A Hong Kong barrister was sentenced to 15 months in jail on Tuesday for using social media to incite people to attend a banned vigil remembering the 1989 Tiananmen crackdown.
Authorities last year, for the second time in a row, banned the city’s annual June 4th memorial for the mainland Chinese student protesters who were killed in the violence. Police cited COVID-19 concerns, while critics argued it was part of a wider campaign to suppress memories of the event.
Chow Hang-tung, 36, who represented herself in court, was accused of incitement in connection with two articles published on Facebook and in a local newspaper, ahead of the 2021 commemoration.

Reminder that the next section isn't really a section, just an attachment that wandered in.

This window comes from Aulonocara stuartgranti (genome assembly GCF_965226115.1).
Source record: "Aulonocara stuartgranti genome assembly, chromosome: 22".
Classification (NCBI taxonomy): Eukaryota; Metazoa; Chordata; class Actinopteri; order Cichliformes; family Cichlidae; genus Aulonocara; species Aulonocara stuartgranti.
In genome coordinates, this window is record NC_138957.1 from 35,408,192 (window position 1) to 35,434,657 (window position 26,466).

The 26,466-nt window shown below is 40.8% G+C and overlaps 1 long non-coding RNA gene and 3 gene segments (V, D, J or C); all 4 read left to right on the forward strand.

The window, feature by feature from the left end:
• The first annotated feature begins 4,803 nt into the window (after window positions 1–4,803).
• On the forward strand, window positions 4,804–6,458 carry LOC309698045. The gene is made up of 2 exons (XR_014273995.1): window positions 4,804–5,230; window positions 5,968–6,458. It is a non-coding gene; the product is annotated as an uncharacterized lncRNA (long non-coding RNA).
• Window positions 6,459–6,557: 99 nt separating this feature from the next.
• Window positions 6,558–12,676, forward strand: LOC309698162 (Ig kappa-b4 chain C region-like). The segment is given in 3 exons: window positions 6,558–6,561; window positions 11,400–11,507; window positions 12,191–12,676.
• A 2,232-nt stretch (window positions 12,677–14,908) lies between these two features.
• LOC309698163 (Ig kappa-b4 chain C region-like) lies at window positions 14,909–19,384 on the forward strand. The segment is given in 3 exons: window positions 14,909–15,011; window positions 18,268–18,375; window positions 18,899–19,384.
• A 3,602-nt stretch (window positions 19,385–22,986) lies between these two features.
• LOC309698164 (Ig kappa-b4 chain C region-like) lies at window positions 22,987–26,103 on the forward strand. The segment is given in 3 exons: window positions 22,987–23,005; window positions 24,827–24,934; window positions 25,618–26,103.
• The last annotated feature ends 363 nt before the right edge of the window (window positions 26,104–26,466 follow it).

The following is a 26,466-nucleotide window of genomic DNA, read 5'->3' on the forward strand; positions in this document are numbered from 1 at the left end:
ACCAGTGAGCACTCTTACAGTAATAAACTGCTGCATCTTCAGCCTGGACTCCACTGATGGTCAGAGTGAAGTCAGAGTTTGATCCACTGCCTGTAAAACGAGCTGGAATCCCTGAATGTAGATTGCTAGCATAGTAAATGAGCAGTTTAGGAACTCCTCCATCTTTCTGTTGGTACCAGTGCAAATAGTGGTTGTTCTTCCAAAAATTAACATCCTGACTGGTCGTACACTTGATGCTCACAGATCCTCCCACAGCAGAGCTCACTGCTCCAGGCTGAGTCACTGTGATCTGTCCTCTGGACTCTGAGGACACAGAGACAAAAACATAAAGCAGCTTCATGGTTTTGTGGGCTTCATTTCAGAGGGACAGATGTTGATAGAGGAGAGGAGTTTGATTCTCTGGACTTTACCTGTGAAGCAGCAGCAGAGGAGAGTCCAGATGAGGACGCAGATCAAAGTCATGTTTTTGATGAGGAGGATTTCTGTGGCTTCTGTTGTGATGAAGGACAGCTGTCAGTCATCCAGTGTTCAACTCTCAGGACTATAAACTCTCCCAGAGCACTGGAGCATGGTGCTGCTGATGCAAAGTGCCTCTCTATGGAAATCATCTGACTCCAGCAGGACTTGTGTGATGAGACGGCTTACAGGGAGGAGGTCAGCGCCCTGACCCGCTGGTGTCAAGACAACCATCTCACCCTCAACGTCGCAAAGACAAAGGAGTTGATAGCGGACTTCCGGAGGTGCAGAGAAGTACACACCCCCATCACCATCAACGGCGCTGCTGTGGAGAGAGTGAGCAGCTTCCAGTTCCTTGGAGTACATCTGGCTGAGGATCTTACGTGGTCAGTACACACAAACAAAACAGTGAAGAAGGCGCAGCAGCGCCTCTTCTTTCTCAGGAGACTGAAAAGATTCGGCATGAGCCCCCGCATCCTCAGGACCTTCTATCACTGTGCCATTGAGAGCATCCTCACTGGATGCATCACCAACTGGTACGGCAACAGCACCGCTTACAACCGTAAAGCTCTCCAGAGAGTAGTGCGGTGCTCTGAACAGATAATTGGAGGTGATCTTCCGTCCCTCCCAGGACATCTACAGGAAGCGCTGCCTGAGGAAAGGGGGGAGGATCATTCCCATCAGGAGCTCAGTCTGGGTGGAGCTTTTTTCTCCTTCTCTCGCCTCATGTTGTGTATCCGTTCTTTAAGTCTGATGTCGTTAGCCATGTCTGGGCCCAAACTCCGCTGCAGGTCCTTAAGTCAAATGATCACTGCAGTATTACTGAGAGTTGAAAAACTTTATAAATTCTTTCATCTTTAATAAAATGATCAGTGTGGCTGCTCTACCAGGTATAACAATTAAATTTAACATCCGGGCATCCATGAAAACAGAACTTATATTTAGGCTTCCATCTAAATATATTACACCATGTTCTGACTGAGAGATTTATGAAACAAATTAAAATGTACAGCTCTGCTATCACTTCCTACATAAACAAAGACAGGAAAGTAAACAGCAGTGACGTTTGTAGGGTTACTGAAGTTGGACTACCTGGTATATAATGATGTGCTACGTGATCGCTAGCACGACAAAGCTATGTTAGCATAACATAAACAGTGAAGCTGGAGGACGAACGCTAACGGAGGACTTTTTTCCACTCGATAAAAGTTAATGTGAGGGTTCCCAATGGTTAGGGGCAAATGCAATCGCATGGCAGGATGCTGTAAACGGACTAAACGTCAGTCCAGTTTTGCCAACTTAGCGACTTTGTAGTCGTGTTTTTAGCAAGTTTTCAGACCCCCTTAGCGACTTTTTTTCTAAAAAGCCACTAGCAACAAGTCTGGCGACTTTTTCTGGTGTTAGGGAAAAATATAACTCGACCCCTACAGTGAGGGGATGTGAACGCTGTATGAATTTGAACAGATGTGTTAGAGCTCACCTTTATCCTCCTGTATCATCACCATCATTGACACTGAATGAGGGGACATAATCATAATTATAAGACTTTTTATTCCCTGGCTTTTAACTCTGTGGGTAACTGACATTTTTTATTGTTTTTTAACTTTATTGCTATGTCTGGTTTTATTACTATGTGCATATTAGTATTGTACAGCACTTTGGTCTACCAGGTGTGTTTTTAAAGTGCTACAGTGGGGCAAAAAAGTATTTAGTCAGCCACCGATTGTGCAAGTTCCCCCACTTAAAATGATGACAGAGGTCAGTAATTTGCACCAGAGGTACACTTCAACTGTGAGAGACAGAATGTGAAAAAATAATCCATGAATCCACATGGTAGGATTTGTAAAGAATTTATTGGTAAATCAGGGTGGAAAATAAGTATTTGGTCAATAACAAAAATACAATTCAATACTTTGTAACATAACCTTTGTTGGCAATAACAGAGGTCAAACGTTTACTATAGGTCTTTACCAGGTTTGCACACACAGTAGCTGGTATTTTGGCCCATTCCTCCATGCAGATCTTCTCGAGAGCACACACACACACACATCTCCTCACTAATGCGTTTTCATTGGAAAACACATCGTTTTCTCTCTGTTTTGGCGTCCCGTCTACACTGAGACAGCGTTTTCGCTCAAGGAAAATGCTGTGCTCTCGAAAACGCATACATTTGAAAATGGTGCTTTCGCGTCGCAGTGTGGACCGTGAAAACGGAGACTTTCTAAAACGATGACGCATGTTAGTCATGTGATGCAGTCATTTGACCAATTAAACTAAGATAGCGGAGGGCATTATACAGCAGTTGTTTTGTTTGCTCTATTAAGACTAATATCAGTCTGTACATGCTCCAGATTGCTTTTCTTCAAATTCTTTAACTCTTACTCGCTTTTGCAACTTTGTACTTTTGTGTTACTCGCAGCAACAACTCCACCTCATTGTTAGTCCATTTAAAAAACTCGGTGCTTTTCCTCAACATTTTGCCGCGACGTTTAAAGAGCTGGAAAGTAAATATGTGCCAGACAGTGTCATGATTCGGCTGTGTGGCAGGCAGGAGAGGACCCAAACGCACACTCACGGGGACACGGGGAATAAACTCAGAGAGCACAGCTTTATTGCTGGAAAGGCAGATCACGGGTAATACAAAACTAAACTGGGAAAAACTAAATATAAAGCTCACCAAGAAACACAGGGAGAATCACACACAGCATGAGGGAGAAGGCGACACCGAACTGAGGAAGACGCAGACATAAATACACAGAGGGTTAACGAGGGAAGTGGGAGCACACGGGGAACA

In the newspaper article, the title of which said Hong Kong people “persevere in telling the truth,” she concluded by writing, “At 8 p.m., I hope to see your candlelights,” without specifying where.
In her defense, Chow had argued that the article called for candles to be lit anywhere — not specifically at the vigil. She added that her detention restricted her freedom of speech.
But magistrate Amy Chan said in her judgment that Chow’s acts were “calculated and planned, and that she was determined to attract as much public attention as possible, to exert influence and to leave a deep impression on other people.”
Chow is already serving a 12-month sentence after she was found guilty last year with seven other activists, including media tycoon Jimmy Lai, for similar charges of attending and inciting others to join the unauthorized vigil in 2020.